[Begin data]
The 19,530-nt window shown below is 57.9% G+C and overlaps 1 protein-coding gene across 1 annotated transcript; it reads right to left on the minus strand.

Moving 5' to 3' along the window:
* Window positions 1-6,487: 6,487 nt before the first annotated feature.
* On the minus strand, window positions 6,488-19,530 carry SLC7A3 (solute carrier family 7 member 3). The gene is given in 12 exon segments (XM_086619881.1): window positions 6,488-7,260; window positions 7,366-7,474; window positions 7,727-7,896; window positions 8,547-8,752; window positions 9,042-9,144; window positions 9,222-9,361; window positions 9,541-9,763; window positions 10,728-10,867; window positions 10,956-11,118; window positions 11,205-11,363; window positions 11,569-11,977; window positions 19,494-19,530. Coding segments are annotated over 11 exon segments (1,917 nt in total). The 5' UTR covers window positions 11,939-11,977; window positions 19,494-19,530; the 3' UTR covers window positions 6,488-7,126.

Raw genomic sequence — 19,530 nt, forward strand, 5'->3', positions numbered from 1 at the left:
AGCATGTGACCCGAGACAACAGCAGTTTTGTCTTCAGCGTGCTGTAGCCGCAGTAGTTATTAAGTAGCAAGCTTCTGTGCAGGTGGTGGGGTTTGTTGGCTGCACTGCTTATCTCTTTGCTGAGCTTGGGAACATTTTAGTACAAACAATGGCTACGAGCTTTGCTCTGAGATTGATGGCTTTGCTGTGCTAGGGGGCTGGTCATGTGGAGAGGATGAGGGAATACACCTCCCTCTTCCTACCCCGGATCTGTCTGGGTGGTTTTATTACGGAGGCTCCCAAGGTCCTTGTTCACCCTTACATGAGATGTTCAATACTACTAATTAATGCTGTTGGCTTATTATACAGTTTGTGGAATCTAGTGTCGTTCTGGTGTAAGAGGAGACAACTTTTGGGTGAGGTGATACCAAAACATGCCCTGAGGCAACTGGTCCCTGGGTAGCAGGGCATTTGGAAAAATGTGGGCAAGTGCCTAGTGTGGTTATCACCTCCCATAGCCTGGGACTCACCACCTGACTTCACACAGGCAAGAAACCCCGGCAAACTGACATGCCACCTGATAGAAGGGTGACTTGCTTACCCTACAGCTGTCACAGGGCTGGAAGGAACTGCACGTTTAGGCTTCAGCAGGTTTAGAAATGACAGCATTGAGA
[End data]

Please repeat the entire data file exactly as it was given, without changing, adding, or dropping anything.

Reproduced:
The 19,530-nt window shown below is 57.9% G+C and overlaps 1 protein-coding gene across 1 annotated transcript; it reads right to left on the minus strand.

Moving 5' to 3' along the window:
* Window positions 1-6,487: 6,487 nt before the first annotated feature.
* On the minus strand, window positions 6,488-19,530 carry SLC7A3 (solute carrier family 7 member 3). The gene is given in 12 exon segments (XM_086619881.1): window positions 6,488-7,260; window positions 7,366-7,474; window positions 7,727-7,896; window positions 8,547-8,752; window positions 9,042-9,144; window positions 9,222-9,361; window positions 9,541-9,763; window positions 10,728-10,867; window positions 10,956-11,118; window positions 11,205-11,363; window positions 11,569-11,977; window positions 19,494-19,530. Coding segments are annotated over 11 exon segments (1,917 nt in total). The 5' UTR covers window positions 11,939-11,977; window positions 19,494-19,530; the 3' UTR covers window positions 6,488-7,126.

Raw genomic sequence — 19,530 nt, forward strand, 5'->3', positions numbered from 1 at the left:
AGCATGTGACCCGAGACAACAGCAGTTTTGTCTTCAGCGTGCTGTAGCCGCAGTAGTTATTAAGTAGCAAGCTTCTGTGCAGGTGGTGGGGTTTGTTGGCTGCACTGCTTATCTCTTTGCTGAGCTTGGGAACATTTTAGTACAAACAATGGCTACGAGCTTTGCTCTGAGATTGATGGCTTTGCTGTGCTAGGGGGCTGGTCATGTGGAGAGGATGAGGGAATACACCTCCCTCTTCCTACCCCGGATCTGTCTGGGTGGTTTTATTACGGAGGCTCCCAAGGTCCTTGTTCACCCTTACATGAGATGTTCAATACTACTAATTAATGCTGTTGGCTTATTATACAGTTTGTGGAATCTAGTGTCGTTCTGGTGTAAGAGGAGACAACTTTTGGGTGAGGTGATACCAAAACATGCCCTGAGGCAACTGGTCCCTGGGTAGCAGGGCATTTGGAAAAATGTGGGCAAGTGCCTAGTGTGGTTATCACCTCCCATAGCCTGGGACTCACCACCTGACTTCACACAGGCAAGAAACCCCGGCAAACTGACATGCCACCTGATAGAAGGGTGACTTGCTTACCCTACAGCTGTCACAGGGCTGGAAGGAACTGCACGTTTAGGCTTCAGCAGGTTTAGAAATGACAGCATTGAGA